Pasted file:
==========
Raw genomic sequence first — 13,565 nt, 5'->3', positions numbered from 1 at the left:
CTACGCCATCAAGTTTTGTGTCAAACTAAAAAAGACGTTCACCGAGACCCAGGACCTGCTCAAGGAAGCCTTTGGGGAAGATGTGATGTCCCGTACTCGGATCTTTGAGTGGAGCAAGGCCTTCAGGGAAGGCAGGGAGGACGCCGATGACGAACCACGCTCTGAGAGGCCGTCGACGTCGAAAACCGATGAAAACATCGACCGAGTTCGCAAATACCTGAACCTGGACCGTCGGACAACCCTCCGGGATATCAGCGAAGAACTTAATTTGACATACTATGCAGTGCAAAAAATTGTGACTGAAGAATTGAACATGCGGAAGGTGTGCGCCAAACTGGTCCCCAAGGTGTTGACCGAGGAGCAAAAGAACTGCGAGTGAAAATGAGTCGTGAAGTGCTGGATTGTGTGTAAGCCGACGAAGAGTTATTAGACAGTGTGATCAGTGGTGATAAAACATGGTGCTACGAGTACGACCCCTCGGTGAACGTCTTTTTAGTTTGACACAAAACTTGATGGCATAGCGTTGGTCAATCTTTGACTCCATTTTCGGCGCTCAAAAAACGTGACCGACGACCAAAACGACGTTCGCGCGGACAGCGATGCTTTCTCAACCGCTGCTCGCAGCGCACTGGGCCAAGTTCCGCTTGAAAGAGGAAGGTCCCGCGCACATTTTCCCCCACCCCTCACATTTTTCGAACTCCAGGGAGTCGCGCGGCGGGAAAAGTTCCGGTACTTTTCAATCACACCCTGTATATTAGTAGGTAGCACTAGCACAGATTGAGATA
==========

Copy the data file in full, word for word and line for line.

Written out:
Raw genomic sequence first — 13,565 nt, 5'->3', positions numbered from 1 at the left:
CTACGCCATCAAGTTTTGTGTCAAACTAAAAAAGACGTTCACCGAGACCCAGGACCTGCTCAAGGAAGCCTTTGGGGAAGATGTGATGTCCCGTACTCGGATCTTTGAGTGGAGCAAGGCCTTCAGGGAAGGCAGGGAGGACGCCGATGACGAACCACGCTCTGAGAGGCCGTCGACGTCGAAAACCGATGAAAACATCGACCGAGTTCGCAAATACCTGAACCTGGACCGTCGGACAACCCTCCGGGATATCAGCGAAGAACTTAATTTGACATACTATGCAGTGCAAAAAATTGTGACTGAAGAATTGAACATGCGGAAGGTGTGCGCCAAACTGGTCCCCAAGGTGTTGACCGAGGAGCAAAAGAACTGCGAGTGAAAATGAGTCGTGAAGTGCTGGATTGTGTGTAAGCCGACGAAGAGTTATTAGACAGTGTGATCAGTGGTGATAAAACATGGTGCTACGAGTACGACCCCTCGGTGAACGTCTTTTTAGTTTGACACAAAACTTGATGGCATAGCGTTGGTCAATCTTTGACTCCATTTTCGGCGCTCAAAAAACGTGACCGACGACCAAAACGACGTTCGCGCGGACAGCGATGCTTTCTCAACCGCTGCTCGCAGCGCACTGGGCCAAGTTCCGCTTGAAAGAGGAAGGTCCCGCGCACATTTTCCCCCACCCCTCACATTTTTCGAACTCCAGGGAGTCGCGCGGCGGGAAAAGTTCCGGTACTTTTCAATCACACCCTGTATATTAGTAGGTAGCACTAGCACAGATTGAGATA